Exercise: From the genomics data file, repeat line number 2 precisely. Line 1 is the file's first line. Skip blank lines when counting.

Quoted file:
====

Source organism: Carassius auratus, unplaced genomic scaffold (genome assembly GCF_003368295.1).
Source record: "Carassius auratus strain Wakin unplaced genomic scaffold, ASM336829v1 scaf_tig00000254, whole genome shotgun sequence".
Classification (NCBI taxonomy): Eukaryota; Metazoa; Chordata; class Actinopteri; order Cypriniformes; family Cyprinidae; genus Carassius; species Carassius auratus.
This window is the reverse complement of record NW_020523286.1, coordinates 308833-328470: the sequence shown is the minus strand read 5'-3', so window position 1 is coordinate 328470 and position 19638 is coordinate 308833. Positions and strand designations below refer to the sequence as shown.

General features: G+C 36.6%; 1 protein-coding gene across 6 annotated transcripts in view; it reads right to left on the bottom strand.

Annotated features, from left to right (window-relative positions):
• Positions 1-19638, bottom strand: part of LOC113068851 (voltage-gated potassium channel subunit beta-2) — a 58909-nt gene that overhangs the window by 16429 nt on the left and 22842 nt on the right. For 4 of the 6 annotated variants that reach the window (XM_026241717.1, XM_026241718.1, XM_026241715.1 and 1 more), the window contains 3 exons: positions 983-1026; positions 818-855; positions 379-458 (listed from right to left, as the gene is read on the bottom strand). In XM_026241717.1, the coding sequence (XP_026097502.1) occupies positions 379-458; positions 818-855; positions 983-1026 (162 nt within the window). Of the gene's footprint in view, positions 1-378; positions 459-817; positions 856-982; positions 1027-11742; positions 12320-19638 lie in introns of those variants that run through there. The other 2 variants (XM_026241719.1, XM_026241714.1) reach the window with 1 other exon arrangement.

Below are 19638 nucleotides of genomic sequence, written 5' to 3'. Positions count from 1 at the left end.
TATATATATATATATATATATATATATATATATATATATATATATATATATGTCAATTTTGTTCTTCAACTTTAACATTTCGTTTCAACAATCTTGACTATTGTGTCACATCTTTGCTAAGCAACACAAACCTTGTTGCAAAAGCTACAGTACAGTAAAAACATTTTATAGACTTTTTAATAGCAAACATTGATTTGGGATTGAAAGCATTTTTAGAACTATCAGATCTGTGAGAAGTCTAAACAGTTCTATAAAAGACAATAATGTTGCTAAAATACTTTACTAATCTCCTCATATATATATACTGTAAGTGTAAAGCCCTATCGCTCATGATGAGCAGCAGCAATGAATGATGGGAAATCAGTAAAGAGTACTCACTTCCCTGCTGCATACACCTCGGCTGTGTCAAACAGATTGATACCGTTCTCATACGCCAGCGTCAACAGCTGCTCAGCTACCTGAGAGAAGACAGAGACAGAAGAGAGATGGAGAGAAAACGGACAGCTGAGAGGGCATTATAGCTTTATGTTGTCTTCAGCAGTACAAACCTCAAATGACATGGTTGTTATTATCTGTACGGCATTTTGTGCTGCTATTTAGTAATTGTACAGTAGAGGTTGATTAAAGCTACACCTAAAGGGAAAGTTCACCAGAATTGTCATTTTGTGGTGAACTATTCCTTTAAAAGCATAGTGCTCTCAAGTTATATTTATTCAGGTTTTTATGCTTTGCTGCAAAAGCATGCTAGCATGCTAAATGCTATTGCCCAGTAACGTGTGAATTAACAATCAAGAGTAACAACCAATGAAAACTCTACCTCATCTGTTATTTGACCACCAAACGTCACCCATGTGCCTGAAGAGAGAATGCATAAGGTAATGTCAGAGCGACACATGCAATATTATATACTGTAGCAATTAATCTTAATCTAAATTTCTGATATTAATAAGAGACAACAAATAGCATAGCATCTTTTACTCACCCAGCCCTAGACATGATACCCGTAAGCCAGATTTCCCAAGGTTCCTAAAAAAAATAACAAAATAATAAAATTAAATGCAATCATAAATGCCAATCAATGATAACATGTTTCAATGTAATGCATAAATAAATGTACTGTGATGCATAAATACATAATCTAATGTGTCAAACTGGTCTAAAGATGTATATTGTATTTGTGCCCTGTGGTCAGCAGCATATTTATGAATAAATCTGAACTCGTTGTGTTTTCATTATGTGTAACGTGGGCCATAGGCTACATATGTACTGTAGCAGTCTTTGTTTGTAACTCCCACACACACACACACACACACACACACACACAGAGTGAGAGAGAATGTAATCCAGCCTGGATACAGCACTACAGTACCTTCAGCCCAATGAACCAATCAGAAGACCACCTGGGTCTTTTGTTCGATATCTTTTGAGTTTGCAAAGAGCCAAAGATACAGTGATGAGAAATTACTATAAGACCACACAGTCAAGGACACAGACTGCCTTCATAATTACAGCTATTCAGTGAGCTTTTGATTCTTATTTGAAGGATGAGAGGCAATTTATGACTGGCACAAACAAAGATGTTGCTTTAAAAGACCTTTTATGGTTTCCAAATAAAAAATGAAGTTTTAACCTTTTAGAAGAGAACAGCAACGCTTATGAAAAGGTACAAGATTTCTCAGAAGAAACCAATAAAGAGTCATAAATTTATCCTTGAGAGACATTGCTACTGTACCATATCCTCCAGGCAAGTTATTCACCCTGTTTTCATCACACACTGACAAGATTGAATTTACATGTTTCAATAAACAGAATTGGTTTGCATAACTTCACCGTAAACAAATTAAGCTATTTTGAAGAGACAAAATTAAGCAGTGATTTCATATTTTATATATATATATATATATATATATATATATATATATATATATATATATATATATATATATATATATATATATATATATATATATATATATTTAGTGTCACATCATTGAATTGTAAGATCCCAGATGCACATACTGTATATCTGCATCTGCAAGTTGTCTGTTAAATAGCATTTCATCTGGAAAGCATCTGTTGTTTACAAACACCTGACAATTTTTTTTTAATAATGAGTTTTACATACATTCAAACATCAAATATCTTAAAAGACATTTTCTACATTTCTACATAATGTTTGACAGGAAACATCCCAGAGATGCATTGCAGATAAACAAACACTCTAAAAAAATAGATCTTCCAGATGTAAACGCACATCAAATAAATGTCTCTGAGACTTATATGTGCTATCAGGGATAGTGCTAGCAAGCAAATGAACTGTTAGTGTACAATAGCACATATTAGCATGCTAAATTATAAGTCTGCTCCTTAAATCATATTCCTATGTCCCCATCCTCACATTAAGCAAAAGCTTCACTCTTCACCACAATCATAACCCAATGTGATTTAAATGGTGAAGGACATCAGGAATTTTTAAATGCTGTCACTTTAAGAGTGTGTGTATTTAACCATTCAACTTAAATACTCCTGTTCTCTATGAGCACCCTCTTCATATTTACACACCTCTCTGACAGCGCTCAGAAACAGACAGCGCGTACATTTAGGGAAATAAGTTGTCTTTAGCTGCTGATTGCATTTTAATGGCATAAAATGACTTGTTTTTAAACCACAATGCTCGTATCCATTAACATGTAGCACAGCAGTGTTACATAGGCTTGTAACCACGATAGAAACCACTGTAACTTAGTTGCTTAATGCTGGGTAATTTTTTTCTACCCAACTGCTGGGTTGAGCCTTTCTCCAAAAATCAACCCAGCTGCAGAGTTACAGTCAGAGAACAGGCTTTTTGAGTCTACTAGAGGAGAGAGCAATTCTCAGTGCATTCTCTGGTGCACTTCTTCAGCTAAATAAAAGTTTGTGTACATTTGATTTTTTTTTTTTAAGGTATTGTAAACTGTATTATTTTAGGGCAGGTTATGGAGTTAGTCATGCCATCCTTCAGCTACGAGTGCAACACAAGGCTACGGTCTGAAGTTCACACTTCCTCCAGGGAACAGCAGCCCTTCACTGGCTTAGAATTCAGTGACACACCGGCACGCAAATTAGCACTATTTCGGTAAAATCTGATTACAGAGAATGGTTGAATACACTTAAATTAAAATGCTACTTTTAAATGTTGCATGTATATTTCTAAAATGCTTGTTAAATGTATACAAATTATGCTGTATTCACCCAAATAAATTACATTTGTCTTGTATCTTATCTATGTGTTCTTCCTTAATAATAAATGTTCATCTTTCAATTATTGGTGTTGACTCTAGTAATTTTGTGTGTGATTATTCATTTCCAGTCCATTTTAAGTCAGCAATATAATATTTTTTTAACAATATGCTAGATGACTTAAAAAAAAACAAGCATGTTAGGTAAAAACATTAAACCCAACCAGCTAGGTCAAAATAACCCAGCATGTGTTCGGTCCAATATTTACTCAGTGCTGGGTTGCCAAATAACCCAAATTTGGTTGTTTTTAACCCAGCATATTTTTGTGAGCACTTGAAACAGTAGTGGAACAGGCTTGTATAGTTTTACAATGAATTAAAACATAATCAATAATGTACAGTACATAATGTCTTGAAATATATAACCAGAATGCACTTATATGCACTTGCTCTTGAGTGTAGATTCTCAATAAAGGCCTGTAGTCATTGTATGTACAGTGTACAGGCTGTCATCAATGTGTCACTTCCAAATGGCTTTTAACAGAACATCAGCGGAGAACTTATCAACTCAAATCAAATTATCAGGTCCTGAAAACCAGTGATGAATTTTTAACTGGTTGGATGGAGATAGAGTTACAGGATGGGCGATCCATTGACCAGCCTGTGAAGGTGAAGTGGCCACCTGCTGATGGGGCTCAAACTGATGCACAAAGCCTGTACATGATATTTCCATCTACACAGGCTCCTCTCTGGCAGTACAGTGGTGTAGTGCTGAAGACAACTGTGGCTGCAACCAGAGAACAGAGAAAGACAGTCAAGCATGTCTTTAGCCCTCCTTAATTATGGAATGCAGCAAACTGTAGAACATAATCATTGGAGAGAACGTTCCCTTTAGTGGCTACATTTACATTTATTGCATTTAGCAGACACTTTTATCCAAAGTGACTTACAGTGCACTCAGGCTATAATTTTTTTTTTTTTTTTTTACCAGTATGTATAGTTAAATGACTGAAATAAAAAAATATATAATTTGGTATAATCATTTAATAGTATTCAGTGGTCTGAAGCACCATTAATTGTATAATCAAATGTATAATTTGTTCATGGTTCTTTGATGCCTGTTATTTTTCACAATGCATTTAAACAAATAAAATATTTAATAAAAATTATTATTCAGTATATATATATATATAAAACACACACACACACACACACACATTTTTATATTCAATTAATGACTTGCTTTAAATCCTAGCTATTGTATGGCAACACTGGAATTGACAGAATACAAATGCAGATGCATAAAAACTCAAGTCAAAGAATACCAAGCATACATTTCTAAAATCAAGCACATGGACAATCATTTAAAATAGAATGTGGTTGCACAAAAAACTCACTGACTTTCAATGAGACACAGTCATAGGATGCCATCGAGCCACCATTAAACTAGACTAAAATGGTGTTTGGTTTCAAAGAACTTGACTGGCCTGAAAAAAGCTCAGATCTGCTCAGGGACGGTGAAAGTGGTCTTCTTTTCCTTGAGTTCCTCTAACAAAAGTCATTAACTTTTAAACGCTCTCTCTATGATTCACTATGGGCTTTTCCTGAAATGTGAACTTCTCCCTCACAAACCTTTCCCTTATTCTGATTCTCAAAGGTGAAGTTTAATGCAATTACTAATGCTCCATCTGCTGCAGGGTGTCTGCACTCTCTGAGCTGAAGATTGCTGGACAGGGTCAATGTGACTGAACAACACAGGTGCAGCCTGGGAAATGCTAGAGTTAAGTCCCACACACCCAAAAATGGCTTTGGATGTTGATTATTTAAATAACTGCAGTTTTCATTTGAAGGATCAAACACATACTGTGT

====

Source record: "Carassius auratus strain Wakin unplaced genomic scaffold, ASM336829v1 scaf_tig00000254, whole genome shotgun sequence".